So many inspirations and people/ideas that have influenced my work!
I am inspired by Grace Lee Boggs, The Quilters of Gee’s Bend, Mickalene Thomas, Angela Davis, the long line of women activists in my family, Miriam Makeba, the color blue and the ways in which indigo has been used in the African continent and into the American South, the Freedom Riders of Montgomery, Alabama, Emory Douglas, Louise Bourgeois, Ruth Asawa, the Black Mountain College, Project Row Houses, and how my grandma (vovo) in Brazil taught me to make collard greens (couve) and sing in the kitchen. Artists, activists, writers, thinkers, theorists, histories, movements, hard work and organizing.
Q. What do you like to do when you’re not at the Art Center?
When I am not coordinating the Studio program, I am doing multiple things. I am working late into the night in my studio, making prints, sculptures, objects that archive, collecting stories that become sculptures or drawings, dunking everything in blue. I am reading books and checking out books from my local public library. I am curating and organizing shows in the gallery that I founded in my house, supporting contemporary artists and fresh ideas. I am exhibiting my work locally and nationally, creating performances that tell stories, map places, create community. I am going to marches and being influenced by the politics and activism around me – the Black Lives Matter work and the fight for fair teacher wages. I am spending time in the natural world, painting the sky and taking in the beauty of the bay Area.
Q. What’s on your bucket list?
Over the summer of 2015, I organized and designed a countrywide mobile artist residency, studying and meeting artists/ communities/ projects that make work within their community. Making meals, dancing, creating prints and collecting stories in community members backyards, houses and schools (for more info: rootedamerica.tumblr.com). I would like to do a similar project but on a larger global style. Spending time in several different countries, getting to know artist communities on a larger level.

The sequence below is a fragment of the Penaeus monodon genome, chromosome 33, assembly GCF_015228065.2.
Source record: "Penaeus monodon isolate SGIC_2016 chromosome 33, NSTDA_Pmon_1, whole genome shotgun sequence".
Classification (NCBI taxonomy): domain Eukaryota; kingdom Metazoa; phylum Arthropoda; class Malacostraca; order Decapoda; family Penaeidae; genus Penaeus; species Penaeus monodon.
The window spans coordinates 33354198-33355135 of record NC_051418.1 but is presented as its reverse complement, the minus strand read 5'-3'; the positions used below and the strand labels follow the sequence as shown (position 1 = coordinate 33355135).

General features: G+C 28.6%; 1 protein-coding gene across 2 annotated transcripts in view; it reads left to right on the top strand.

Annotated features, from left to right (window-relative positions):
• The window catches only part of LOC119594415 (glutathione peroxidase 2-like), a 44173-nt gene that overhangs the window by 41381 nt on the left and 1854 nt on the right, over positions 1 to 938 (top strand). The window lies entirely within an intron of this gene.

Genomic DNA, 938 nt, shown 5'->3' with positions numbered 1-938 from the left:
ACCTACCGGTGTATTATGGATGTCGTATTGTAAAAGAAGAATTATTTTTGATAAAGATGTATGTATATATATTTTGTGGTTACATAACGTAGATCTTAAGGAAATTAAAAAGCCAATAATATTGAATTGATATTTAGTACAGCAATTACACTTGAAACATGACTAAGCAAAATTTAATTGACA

Q. If you could meet one artist, living or not, who would it be and why?
Louise Bourgeois. I am a huge fan of her delicate drawings/embroideries, large scale sculptural work, creation of environments and beautiful journals. The versatility of her work and the effect her work has on the viewer, emotionally and physically. It would be a dream come true to soak up all her brilliance, while spending time in her messy New York studio!
Thank you, Lukaza.
Slideshow image captions:
1: traces 1, monotype,collagraph, screen print, great grandma sonia’s fabric scraps, desert branches, rope, paper tape, wood, treasures, cherry wood, nails, cassette tapes, wire, pigment from death valley, palm tree bark, titus canyon rock, milagros, 2015; 2: traces 1, monotype,collagraph, screen print, great grandma sonia’s fabric scraps, desert branches, rope, paper tape, wood, treasures, cherry wood, nails, cassette tapes, wire, pigment from death valley, palm tree bark, titus canyon rock, milagros, 2015; 3: a performance that preserves stories, 22 stories, objects, mixed media, 2015; 4: inkwell, indigo dyed santa monica newspaper, historial photos, monotype, watercolor, plastic bags, sand from inkwell beach in santa monica, ca, a blue horizon/dividing line; 5: Rooted America, image from a printmaking workshop at Project Row Houses, Houston, TX; 6: untitled (2), monotype, 2015-2016; 7: story collecting: two-hour sessions, in which the artist will collect community stories about speaking out. with the guidance of the storyteller, the artist will turn the stories into sculptural objects that will then remain on display as part of the exhibition. the sculptures will be returned to the storyteller at the end of the show. tell me a story. 8 hours of listening, 35 stories, mixed media, 2015-2016; 8: places of home, 270 screen printed postcards, metal postcard rack, 2015 the public was invited to take a postcard home; 9: traces 2, monotype, collagraph, chine colle, wrapped packages, 2015